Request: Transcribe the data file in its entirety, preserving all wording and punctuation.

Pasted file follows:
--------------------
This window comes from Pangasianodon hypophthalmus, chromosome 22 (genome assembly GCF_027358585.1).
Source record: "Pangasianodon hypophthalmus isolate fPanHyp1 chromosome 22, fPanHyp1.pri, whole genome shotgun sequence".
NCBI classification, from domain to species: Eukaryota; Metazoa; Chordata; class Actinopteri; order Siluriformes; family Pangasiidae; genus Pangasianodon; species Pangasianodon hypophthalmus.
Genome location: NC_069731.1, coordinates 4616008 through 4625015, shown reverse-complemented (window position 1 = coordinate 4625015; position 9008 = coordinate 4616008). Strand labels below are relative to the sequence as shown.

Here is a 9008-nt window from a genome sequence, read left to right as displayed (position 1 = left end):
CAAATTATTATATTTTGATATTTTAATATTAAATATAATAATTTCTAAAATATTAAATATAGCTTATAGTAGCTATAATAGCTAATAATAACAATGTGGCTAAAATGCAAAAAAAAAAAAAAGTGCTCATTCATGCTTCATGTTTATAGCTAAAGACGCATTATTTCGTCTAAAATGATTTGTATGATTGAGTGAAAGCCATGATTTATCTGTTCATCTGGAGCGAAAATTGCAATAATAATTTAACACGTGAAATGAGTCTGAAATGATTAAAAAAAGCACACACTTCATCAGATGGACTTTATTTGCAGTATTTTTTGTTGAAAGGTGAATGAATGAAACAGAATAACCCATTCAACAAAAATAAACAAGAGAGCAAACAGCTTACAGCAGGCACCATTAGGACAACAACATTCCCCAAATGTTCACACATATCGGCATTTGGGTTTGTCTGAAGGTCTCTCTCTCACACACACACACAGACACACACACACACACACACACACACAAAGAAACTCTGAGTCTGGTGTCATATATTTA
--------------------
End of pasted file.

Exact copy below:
This window comes from Pangasianodon hypophthalmus, chromosome 22 (genome assembly GCF_027358585.1).
Source record: "Pangasianodon hypophthalmus isolate fPanHyp1 chromosome 22, fPanHyp1.pri, whole genome shotgun sequence".
NCBI classification, from domain to species: Eukaryota; Metazoa; Chordata; class Actinopteri; order Siluriformes; family Pangasiidae; genus Pangasianodon; species Pangasianodon hypophthalmus.
Genome location: NC_069731.1, coordinates 4616008 through 4625015, shown reverse-complemented (window position 1 = coordinate 4625015; position 9008 = coordinate 4616008). Strand labels below are relative to the sequence as shown.

Here is a 9008-nt window from a genome sequence, read left to right as displayed (position 1 = left end):
CAAATTATTATATTTTGATATTTTAATATTAAATATAATAATTTCTAAAATATTAAATATAGCTTATAGTAGCTATAATAGCTAATAATAACAATGTGGCTAAAATGCAAAAAAAAAAAAAAGTGCTCATTCATGCTTCATGTTTATAGCTAAAGACGCATTATTTCGTCTAAAATGATTTGTATGATTGAGTGAAAGCCATGATTTATCTGTTCATCTGGAGCGAAAATTGCAATAATAATTTAACACGTGAAATGAGTCTGAAATGATTAAAAAAAGCACACACTTCATCAGATGGACTTTATTTGCAGTATTTTTTGTTGAAAGGTGAATGAATGAAACAGAATAACCCATTCAACAAAAATAAACAAGAGAGCAAACAGCTTACAGCAGGCACCATTAGGACAACAACATTCCCCAAATGTTCACACATATCGGCATTTGGGTTTGTCTGAAGGTCTCTCTCTCACACACACACACAGACACACACACACACACACACACACACAAAGAAACTCTGAGTCTGGTGTCATATATTTA